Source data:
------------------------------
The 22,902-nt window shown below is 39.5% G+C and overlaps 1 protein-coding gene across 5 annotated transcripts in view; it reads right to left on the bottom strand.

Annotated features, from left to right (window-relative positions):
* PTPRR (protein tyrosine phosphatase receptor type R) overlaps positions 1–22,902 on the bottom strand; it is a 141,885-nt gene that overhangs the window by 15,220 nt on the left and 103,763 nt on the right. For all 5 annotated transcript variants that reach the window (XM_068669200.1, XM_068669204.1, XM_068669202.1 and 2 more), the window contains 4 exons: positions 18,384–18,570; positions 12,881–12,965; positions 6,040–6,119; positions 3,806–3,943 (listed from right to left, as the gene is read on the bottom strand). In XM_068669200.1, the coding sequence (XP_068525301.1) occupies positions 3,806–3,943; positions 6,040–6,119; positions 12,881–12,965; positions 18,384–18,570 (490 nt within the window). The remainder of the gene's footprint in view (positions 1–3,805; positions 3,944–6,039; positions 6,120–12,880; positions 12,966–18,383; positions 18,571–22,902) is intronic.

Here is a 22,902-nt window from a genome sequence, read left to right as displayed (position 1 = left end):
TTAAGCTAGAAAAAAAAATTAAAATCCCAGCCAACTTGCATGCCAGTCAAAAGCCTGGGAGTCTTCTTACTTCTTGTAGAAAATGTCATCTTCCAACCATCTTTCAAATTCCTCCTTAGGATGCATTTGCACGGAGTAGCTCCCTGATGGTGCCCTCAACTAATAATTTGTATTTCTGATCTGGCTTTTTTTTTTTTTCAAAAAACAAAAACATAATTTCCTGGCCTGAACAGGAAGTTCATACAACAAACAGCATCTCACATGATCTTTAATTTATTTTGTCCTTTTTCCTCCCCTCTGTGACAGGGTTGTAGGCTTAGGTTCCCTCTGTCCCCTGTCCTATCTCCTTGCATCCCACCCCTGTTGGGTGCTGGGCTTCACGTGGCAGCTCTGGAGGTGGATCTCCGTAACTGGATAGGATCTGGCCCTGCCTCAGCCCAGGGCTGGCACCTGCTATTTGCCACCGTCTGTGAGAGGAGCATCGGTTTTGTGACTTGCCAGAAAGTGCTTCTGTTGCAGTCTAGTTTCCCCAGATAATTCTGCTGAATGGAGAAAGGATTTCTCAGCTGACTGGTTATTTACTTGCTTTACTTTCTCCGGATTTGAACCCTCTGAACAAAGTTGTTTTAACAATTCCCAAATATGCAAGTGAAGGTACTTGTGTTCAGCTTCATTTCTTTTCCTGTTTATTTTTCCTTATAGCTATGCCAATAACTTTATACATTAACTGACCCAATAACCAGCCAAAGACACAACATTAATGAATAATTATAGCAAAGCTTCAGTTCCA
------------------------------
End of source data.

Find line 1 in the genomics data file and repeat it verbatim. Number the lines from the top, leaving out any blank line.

The 22,902-nt window shown below is 39.5% G+C and overlaps 1 protein-coding gene across 5 annotated transcripts in view; it reads right to left on the bottom strand.